Terence Blacker: Forget fame – just aim for a gig on Cromer Pier

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The Independent Online

Here is an idea for a cracking new radio series. Called something like The Horse's Mouth, each programme would bring together famous people who share a talent but who are separated by several generations. A grizzled old footballer would talk to an 18-year-old star of the future. Tony Benn could meet one of those new MPs with identikit faces and neat dark hair who are beginning to be part of the political establishment.

The idea behind the series would be that while the image and the culture of careers in football, politics, comedy, acting or journalism has changed immeasurably, the essential thing – the spark which makes it all possible – remains the same. The veterans would, rather daringly and innovatively, be assumed to be wiser and know more than their young counterparts and would be expected to give advice.

The highlight of The Horse's Mouth would feature a fresh-faced musical talent – the brilliant Laura Marling, perhaps – in conversation with Humphrey Lyttelton, who has just announced that next Monday's edition of The Best of Jazz on Radio 2 will be his last. Sitting between Laura and Humph, ideally, would be a musician whose career is poised intriguingly between triumph and disaster – Amy Winehouse would be the obvious choice.

There are, I admit, problems with this radio concept. Humphrey Lyttelton, at the age of 86 and after 40 years of presenting the show, has explained that the reason he is moving on is "to clear space for my other ambitions". These, we can safely assume, are unlikely to involve more chat on the radio. Routinely described as "a national treasure", Lyttelton has somehow managed to avoid the straightjacket of sentimental celebrity. He has been successful in other areas, notably as the antidote to radio quiz-show hosts on I'm Sorry I Haven't a Clue, but his career has started and ended with music.

It is an old-fashioned idea, to build your life around your own particular talent and to refuse to be diverted from it. The idea that fame itself is more important than what led to it is now so ingrained that it seems quite logical that a singer should host a chat show or an actor should become a politician. The fog of publicity and hype that surrounds any sort of public achievement obscures the fact that doing something brings more satisfaction than being someone. It is the work – music, in this case – that matters.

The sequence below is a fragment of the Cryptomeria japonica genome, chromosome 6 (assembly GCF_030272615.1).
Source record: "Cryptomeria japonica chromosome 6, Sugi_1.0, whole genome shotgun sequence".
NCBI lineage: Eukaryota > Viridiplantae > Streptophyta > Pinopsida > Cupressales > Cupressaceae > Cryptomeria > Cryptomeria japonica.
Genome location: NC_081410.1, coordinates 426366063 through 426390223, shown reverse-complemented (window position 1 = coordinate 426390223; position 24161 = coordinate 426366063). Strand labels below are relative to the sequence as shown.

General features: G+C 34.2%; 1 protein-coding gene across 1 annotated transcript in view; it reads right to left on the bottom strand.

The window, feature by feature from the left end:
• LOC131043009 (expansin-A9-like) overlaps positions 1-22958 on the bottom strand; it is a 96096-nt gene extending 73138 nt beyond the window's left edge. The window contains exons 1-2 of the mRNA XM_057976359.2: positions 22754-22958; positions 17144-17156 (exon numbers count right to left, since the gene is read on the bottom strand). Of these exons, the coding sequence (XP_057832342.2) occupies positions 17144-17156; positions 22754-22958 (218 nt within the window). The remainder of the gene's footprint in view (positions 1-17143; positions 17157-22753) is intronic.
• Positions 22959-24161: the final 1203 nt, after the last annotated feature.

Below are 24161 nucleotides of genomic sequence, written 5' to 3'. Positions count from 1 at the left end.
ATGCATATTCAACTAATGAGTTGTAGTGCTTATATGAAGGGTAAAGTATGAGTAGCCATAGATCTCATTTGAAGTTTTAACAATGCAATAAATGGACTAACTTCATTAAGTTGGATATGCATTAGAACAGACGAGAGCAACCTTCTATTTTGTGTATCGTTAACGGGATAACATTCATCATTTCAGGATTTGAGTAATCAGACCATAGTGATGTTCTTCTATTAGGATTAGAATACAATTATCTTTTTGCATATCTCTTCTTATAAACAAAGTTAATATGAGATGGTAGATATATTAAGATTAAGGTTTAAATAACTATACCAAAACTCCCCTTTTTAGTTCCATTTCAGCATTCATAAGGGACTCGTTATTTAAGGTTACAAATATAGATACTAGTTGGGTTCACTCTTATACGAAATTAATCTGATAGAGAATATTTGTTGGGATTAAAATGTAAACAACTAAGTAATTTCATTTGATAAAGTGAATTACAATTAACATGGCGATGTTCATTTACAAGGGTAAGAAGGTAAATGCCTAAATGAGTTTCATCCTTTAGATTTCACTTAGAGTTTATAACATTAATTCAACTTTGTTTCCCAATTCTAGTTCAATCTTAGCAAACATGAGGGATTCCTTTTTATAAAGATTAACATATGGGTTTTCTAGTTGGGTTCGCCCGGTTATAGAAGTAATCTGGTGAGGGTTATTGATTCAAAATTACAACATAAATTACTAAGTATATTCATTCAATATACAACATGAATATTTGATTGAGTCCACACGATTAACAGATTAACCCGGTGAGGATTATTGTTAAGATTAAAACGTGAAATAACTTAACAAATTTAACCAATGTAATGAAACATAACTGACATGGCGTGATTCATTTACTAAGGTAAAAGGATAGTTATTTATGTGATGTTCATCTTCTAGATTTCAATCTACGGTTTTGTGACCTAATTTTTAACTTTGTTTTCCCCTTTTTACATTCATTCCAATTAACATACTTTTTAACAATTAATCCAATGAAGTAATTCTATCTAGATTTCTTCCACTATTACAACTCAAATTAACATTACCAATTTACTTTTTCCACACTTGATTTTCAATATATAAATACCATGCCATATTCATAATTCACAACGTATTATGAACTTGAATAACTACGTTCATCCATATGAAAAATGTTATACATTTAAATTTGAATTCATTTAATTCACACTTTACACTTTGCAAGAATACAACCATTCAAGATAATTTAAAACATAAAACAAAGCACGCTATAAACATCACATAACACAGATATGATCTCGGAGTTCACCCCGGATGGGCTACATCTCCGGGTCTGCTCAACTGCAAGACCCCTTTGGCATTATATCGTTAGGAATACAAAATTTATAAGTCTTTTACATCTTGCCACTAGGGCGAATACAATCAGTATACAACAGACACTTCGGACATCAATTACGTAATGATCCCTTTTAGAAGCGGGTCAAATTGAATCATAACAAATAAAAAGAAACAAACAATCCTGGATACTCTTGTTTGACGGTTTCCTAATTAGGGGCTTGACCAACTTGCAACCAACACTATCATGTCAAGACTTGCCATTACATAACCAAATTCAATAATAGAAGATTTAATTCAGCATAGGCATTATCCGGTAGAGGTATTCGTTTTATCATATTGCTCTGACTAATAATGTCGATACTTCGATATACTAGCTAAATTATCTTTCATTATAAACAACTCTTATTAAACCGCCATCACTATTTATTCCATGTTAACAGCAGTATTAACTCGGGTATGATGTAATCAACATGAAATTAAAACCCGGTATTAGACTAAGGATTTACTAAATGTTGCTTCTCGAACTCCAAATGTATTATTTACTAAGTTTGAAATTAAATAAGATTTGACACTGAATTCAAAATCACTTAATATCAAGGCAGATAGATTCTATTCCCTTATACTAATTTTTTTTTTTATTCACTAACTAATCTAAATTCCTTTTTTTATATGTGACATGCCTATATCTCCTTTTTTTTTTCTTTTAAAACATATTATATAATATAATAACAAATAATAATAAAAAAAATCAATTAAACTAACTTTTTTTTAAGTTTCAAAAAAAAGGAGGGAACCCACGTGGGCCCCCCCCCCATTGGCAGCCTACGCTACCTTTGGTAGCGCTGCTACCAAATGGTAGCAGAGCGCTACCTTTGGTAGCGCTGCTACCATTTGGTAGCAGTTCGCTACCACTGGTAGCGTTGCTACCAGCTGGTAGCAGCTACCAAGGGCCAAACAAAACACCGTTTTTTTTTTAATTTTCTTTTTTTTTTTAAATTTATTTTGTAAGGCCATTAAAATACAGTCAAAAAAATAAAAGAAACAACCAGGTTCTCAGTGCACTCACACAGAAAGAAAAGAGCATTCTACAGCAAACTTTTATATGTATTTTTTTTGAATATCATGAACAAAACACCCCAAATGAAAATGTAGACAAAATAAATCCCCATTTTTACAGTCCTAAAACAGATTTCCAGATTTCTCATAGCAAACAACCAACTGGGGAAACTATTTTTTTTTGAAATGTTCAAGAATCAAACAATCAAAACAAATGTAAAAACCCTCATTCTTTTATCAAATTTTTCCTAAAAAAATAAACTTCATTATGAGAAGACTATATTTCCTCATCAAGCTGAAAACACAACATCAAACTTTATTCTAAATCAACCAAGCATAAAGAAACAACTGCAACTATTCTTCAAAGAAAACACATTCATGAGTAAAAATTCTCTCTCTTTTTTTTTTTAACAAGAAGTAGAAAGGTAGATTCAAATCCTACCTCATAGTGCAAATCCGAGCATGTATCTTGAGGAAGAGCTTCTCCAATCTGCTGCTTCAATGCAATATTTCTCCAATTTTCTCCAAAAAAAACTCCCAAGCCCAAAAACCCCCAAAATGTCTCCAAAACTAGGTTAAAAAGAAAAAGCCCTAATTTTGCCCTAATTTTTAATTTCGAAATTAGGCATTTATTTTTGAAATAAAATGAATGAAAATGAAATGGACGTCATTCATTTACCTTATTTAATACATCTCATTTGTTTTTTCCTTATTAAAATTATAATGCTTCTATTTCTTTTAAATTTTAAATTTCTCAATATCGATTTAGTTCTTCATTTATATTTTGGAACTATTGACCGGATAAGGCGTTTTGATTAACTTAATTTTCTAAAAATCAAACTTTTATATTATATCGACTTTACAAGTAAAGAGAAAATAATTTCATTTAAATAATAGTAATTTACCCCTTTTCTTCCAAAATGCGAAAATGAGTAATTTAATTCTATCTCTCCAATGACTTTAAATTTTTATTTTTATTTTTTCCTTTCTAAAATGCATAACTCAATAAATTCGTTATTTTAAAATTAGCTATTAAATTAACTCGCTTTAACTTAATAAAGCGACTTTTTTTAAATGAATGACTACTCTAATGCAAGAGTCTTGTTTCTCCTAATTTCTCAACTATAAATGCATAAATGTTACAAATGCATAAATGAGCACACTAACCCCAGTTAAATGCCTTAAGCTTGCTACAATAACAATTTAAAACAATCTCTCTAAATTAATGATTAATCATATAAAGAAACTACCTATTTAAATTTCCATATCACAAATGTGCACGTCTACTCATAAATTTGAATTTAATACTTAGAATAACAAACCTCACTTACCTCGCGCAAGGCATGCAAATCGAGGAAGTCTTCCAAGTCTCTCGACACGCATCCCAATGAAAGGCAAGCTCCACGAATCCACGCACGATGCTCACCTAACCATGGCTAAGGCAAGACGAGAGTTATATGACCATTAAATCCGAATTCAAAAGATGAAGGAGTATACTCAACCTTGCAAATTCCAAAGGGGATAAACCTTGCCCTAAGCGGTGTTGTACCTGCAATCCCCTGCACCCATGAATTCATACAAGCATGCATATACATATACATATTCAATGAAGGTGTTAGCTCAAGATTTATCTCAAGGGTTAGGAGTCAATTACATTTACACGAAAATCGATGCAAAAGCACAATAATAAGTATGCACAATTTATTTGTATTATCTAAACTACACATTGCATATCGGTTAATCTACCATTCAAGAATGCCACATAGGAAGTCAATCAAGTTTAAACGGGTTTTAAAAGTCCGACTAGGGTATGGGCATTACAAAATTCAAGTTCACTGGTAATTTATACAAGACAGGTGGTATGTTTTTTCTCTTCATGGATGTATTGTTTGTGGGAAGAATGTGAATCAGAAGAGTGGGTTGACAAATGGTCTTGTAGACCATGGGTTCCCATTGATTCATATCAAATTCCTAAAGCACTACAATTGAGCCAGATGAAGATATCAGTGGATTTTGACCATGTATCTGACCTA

Even to those for whom the pleasures of jazz remain a mystery, there is something inspiring about Lyttelton's career. Much is made of his rather grand background, but his true good fortune surely lay in having a mother sensible enough to sneak him away from the Eton against Harrow cricket match at Lord's to buy him his first trumpet, at the age of 15, on Tin Pan Alley. Parents currently being pestered by music-obsessed teenagers should take note of this fine example from 71 years ago. Forget cricket matches, school rules, even lessons: as Mrs Lyttelton and her son have proved, music can bring inestimable rewards. The time when the obsession with playing truly takes root is during adolescence.

Since then, Humphrey Lyttelton claims to have played at least an hour every day. Famously, he took his trumpet with him to war, playing on a beachhead at Salerno during a lull in the fighting around the Allied invasion in 1943. Two years later, he was filmed on VE Day putting in an impromptu performance while standing on a wheelbarrow.

An enthusiasm of this kind is rarely static and never boring. In the 1950s, when jazz aroused more passion than it has since, there was a divide between enthusiasts of trad and bebop. Lyttelton's musical instinct took him from one to the other – indeed his career has seen all sorts of surprising connections. Paul McCartney quoted him as an influence, and there were some who felt that the homage was rather too direct when the Beatles song "Lady Madonna" seemed to contain distinct echoes of Lyttelton's only hit, "Bad Penny Blues". In 2001, he appeared on the Radiohead album Amnesiac.

The "other ambitions" to which Lyttelton refers are likely to be musical. He continues to tour with his band, and this September he is due to play in that great annual event, the Seaside Special on Cromer Pier. Among other veterans appearing on the Norfolk coast this summer will be Kenny Ball, Joe Brown (sadly without his Bruvvers), Marty Wilde, and the Syd Lawrence Orchestra.

So the message to Laura, Amy and other performers is clear: it is the work, not the nonsense which surrounds it, which matters. Follow your music and you could still be playing and singing into the second half of the 21st century. With luck, you might even end up playing on Cromer Pier.

terblacker@aol.com

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